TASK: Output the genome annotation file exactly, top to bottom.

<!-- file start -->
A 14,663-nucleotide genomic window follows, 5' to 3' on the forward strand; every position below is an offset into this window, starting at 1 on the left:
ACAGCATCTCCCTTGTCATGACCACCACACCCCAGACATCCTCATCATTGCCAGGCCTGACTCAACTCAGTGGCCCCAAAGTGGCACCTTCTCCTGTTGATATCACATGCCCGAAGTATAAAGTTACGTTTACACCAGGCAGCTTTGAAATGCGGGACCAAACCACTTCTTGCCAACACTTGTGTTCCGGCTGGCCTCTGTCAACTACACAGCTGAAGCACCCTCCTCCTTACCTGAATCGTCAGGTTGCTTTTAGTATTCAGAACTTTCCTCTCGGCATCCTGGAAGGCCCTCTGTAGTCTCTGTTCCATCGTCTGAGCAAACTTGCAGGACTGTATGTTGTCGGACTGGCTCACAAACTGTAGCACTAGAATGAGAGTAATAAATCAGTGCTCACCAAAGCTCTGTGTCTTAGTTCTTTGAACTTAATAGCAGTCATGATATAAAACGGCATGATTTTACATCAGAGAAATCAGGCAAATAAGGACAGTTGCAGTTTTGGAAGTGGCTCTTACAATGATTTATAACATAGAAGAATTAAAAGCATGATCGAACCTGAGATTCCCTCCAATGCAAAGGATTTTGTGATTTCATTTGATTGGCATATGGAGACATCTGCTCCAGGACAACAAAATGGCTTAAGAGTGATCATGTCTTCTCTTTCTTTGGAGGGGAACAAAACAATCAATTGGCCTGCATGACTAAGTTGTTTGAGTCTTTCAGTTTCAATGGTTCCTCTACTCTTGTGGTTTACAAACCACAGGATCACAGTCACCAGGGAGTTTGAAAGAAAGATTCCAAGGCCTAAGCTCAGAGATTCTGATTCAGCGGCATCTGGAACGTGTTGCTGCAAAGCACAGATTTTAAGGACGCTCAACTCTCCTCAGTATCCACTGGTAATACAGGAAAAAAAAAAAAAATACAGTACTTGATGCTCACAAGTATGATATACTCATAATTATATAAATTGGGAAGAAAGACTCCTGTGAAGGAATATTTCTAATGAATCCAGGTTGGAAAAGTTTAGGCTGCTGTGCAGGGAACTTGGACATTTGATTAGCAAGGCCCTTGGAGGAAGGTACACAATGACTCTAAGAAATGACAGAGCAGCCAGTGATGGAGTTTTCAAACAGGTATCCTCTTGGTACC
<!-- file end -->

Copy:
A 14,663-nucleotide genomic window follows, 5' to 3' on the forward strand; every position below is an offset into this window, starting at 1 on the left:
ACAGCATCTCCCTTGTCATGACCACCACACCCCAGACATCCTCATCATTGCCAGGCCTGACTCAACTCAGTGGCCCCAAAGTGGCACCTTCTCCTGTTGATATCACATGCCCGAAGTATAAAGTTACGTTTACACCAGGCAGCTTTGAAATGCGGGACCAAACCACTTCTTGCCAACACTTGTGTTCCGGCTGGCCTCTGTCAACTACACAGCTGAAGCACCCTCCTCCTTACCTGAATCGTCAGGTTGCTTTTAGTATTCAGAACTTTCCTCTCGGCATCCTGGAAGGCCCTCTGTAGTCTCTGTTCCATCGTCTGAGCAAACTTGCAGGACTGTATGTTGTCGGACTGGCTCACAAACTGTAGCACTAGAATGAGAGTAATAAATCAGTGCTCACCAAAGCTCTGTGTCTTAGTTCTTTGAACTTAATAGCAGTCATGATATAAAACGGCATGATTTTACATCAGAGAAATCAGGCAAATAAGGACAGTTGCAGTTTTGGAAGTGGCTCTTACAATGATTTATAACATAGAAGAATTAAAAGCATGATCGAACCTGAGATTCCCTCCAATGCAAAGGATTTTGTGATTTCATTTGATTGGCATATGGAGACATCTGCTCCAGGACAACAAAATGGCTTAAGAGTGATCATGTCTTCTCTTTCTTTGGAGGGGAACAAAACAATCAATTGGCCTGCATGACTAAGTTGTTTGAGTCTTTCAGTTTCAATGGTTCCTCTACTCTTGTGGTTTACAAACCACAGGATCACAGTCACCAGGGAGTTTGAAAGAAAGATTCCAAGGCCTAAGCTCAGAGATTCTGATTCAGCGGCATCTGGAACGTGTTGCTGCAAAGCACAGATTTTAAGGACGCTCAACTCTCCTCAGTATCCACTGGTAATACAGGAAAAAAAAAAAAAATACAGTACTTGATGCTCACAAGTATGATATACTCATAATTATATAAATTGGGAAGAAAGACTCCTGTGAAGGAATATTTCTAATGAATCCAGGTTGGAAAAGTTTAGGCTGCTGTGCAGGGAACTTGGACATTTGATTAGCAAGGCCCTTGGAGGAAGGTACACAATGACTCTAAGAAATGACAGAGCAGCCAGTGATGGAGTTTTCAAACAGGTATCCTCTTGGTACC